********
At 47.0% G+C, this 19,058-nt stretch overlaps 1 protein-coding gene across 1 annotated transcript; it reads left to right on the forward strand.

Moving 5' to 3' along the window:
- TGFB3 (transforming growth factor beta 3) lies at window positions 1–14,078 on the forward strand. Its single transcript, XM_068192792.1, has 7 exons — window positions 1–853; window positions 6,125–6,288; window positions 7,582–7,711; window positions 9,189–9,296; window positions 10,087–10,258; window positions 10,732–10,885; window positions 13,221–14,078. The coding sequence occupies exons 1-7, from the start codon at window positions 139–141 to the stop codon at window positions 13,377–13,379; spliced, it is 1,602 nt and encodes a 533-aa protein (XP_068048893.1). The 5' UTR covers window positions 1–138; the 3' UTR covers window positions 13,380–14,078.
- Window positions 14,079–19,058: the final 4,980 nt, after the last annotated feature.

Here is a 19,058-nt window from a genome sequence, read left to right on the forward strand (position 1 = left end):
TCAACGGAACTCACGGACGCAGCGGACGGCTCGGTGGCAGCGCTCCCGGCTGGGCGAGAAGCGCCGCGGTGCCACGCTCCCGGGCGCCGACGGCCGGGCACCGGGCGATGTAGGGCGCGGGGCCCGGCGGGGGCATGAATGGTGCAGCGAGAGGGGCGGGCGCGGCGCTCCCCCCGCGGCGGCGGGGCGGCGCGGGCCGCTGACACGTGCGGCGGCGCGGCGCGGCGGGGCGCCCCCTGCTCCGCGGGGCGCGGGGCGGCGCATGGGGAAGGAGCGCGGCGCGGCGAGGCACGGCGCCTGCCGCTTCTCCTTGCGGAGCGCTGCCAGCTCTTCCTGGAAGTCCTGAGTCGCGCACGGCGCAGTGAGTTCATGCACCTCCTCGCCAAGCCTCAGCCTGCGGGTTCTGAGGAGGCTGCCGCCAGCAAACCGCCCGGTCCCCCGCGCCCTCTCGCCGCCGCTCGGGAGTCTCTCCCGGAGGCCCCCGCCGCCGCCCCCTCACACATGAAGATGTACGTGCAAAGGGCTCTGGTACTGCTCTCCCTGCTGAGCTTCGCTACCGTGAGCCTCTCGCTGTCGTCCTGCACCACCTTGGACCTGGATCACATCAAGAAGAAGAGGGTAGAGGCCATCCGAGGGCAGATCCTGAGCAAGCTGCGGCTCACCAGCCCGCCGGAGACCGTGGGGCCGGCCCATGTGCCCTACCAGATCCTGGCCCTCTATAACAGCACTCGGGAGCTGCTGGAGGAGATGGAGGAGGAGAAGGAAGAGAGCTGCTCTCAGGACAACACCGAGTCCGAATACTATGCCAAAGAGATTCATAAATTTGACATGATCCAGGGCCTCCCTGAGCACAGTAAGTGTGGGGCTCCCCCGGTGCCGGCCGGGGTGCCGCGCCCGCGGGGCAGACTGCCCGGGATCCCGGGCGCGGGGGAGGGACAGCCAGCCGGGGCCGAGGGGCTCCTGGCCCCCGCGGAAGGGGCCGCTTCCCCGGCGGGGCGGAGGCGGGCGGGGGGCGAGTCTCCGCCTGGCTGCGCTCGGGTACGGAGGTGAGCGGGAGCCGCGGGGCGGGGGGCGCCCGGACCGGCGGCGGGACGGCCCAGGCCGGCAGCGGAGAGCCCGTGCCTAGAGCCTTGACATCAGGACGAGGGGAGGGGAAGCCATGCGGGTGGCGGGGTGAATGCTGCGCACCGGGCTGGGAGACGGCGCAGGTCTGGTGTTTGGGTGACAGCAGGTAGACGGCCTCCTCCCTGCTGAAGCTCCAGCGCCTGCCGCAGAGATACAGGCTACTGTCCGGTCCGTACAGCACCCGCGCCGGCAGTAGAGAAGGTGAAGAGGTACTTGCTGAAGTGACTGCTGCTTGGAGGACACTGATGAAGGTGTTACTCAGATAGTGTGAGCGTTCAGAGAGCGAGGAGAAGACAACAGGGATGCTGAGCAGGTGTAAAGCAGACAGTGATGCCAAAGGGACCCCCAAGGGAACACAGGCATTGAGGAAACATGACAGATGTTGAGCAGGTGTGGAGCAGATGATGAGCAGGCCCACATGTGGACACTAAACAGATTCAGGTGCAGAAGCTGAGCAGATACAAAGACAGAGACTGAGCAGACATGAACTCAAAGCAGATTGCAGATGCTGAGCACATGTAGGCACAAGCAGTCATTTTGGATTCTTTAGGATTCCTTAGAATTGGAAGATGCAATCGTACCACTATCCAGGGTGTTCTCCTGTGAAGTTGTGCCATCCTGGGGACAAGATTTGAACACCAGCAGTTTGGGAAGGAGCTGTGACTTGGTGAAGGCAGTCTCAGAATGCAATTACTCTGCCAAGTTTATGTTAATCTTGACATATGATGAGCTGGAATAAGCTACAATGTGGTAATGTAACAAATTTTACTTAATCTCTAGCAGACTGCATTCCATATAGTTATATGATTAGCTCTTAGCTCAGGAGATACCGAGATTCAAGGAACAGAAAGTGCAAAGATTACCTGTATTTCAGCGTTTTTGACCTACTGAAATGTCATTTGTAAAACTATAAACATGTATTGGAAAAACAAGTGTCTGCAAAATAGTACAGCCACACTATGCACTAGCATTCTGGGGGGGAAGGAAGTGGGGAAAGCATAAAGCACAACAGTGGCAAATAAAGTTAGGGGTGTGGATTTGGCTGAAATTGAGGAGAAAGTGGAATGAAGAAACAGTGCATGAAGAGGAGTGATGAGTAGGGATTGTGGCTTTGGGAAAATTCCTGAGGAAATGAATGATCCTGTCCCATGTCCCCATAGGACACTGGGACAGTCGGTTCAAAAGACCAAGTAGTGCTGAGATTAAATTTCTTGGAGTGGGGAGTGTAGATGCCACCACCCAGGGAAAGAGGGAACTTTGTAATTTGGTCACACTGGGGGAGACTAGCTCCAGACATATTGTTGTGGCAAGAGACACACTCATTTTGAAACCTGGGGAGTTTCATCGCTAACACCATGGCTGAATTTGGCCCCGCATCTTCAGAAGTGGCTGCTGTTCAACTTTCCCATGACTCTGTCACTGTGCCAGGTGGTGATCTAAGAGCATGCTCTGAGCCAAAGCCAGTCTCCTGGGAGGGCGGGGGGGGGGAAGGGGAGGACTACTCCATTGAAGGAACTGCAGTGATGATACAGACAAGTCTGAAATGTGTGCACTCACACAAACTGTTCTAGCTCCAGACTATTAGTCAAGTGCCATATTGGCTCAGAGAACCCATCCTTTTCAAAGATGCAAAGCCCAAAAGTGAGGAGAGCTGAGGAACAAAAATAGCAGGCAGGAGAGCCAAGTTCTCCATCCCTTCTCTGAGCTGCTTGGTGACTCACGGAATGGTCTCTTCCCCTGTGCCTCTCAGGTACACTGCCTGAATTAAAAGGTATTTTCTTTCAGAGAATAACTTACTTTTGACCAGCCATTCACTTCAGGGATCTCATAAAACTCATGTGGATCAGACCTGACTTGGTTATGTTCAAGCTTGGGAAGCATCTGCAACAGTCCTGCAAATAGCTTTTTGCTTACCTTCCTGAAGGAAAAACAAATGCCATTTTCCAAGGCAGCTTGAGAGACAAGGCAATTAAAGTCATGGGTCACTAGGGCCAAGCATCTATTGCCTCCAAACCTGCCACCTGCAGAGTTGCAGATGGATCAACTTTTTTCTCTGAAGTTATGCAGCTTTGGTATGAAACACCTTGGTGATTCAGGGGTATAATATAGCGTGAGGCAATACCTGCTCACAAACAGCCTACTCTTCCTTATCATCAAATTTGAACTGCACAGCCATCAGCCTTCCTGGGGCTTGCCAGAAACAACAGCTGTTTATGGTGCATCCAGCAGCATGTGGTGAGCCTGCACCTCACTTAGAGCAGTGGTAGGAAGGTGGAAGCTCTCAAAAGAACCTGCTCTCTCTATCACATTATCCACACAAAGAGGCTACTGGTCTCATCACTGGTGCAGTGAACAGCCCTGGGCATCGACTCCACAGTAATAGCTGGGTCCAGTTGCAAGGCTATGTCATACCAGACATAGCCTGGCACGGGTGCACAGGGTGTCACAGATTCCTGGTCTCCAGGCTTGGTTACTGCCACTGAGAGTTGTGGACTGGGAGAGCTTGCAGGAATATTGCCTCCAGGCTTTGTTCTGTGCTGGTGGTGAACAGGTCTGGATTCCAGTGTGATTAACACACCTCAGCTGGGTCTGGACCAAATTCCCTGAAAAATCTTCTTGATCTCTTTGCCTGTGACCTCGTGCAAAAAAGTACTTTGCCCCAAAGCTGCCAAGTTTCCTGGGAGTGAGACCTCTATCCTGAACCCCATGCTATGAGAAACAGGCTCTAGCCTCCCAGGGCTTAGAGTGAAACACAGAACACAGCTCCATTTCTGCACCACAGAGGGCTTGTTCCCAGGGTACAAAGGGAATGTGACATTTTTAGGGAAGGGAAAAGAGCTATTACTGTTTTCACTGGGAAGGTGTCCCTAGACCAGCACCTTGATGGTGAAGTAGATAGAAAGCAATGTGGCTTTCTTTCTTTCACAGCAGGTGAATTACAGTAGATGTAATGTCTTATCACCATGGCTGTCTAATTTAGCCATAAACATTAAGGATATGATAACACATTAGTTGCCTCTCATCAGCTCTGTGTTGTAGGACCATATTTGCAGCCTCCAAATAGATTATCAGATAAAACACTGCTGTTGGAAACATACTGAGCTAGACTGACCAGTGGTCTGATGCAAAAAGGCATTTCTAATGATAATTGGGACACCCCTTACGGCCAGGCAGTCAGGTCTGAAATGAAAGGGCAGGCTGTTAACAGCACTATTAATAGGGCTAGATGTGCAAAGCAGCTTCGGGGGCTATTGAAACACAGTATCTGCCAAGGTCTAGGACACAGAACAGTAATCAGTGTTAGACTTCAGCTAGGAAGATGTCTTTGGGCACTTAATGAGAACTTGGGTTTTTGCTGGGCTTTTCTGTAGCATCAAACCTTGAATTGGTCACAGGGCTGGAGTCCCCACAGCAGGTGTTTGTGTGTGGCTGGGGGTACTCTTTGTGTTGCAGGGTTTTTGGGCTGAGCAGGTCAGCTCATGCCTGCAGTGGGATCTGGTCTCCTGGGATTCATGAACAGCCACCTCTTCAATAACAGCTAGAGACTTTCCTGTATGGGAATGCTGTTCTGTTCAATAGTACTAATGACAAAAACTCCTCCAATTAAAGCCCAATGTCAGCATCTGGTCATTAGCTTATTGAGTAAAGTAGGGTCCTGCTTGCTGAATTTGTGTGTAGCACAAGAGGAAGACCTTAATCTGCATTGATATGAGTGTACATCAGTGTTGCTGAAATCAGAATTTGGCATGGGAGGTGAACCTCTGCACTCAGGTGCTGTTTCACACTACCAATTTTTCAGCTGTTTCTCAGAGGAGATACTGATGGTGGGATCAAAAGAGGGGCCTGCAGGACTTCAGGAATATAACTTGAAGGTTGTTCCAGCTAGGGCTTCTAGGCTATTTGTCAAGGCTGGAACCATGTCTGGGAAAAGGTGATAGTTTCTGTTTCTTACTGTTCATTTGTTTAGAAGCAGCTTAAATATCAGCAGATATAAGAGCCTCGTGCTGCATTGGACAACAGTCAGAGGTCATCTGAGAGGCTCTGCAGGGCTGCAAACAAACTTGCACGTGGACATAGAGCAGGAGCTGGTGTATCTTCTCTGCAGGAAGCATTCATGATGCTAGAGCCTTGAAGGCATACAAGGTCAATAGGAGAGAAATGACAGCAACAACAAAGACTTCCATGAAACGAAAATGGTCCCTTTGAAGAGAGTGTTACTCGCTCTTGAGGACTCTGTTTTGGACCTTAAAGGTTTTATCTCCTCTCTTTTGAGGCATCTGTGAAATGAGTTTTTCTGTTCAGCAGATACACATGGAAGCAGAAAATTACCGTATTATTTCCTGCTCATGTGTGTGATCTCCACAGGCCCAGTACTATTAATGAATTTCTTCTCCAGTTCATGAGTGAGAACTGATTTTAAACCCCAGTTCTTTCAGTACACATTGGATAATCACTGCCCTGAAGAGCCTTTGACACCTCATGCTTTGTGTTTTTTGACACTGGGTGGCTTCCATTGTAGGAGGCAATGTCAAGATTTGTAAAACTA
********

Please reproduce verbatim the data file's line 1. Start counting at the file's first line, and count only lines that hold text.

At 47.0% G+C, this 19,058-nt stretch overlaps 1 protein-coding gene across 1 annotated transcript; it reads left to right on the forward strand.